On Saturday, February 16th Houston Zoo staff and Zoo Crew Teens headed to the coast to clean up abandoned crab traps from the bay in partnership with Galveston Bay Foundation!
Just last year, a total of 221 crab traps were removed from the water and over 1,000 pounds of trash, recyclable material, and fishing line were picked up from land. These efforts saved over 3,520 blue crabs and prevented many other animals from getting caught in abandoned traps! This year, an additional 119 crap traps were removed from the work site, adding to a collective effort taking place all along the Texas coast.
This clean-up is part of a state-wide program that came into effect in 2001 in response to increased pressure on blue crab populations. Abandoned traps can also pose a threat to other wildlife like otters and diamondback terrapins, causing them harm. Fishing gear that is lost, dumped, or abandoned is sometimes referred to as “ghost fishing” because this gear can continue to catch aquatic species even though it has been left unattended. Pulling these traps out of the water ensures a safer environment for our wildlife, and removes obstacles for the commercial fishing industry.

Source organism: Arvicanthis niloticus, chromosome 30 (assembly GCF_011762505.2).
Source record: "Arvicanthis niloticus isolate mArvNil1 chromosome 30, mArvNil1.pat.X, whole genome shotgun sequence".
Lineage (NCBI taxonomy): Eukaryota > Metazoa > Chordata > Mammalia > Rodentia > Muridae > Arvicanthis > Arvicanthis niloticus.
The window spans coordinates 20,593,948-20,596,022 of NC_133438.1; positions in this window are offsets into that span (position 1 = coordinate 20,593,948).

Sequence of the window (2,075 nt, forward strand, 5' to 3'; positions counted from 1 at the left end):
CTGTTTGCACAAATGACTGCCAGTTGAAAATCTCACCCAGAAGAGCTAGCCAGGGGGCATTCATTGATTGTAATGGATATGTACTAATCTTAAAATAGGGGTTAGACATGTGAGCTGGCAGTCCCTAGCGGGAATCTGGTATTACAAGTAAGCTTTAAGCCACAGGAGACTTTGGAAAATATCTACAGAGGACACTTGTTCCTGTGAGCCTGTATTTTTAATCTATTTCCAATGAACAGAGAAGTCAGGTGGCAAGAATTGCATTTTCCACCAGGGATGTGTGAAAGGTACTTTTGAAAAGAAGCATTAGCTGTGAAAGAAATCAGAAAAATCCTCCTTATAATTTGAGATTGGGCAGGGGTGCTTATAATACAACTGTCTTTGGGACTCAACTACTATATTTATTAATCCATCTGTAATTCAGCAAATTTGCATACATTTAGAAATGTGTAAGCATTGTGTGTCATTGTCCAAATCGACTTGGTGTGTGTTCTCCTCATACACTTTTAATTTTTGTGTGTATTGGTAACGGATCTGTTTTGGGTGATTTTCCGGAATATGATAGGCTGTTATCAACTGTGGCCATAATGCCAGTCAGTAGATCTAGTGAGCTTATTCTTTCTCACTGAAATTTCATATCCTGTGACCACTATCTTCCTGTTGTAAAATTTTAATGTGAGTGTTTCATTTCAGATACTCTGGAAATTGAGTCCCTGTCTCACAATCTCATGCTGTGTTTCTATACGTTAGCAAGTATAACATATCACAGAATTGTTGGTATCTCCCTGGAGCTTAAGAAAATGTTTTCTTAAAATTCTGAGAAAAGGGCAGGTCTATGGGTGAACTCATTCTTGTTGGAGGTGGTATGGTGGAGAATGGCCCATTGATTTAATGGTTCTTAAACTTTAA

While some volunteers go out on boats to pull crab traps from the water, others stay behind to collect trash along the shore. All kinds of trash and recycling are collected – everything from bottles and cans to plastic straws and fishing line; sometimes even things like car tires! Removing debris from the shore is equally important, as it protects species like sea turtles and pelicans from ingesting trash or becoming entangled in line. Once boaters return with traps, they are unloaded and inspected for trapped wildlife. Any animals present in the traps are removed and released back into the water and then the traps are crushed by volunteers and properly disposed of at designated trap drop locations.
Looking for a way to help? You already are! Each time you visit the Zoo you are helping us to save precious Texas wildlife like blue crabs, otters, diamondback terrapins, sea turtles, and many more.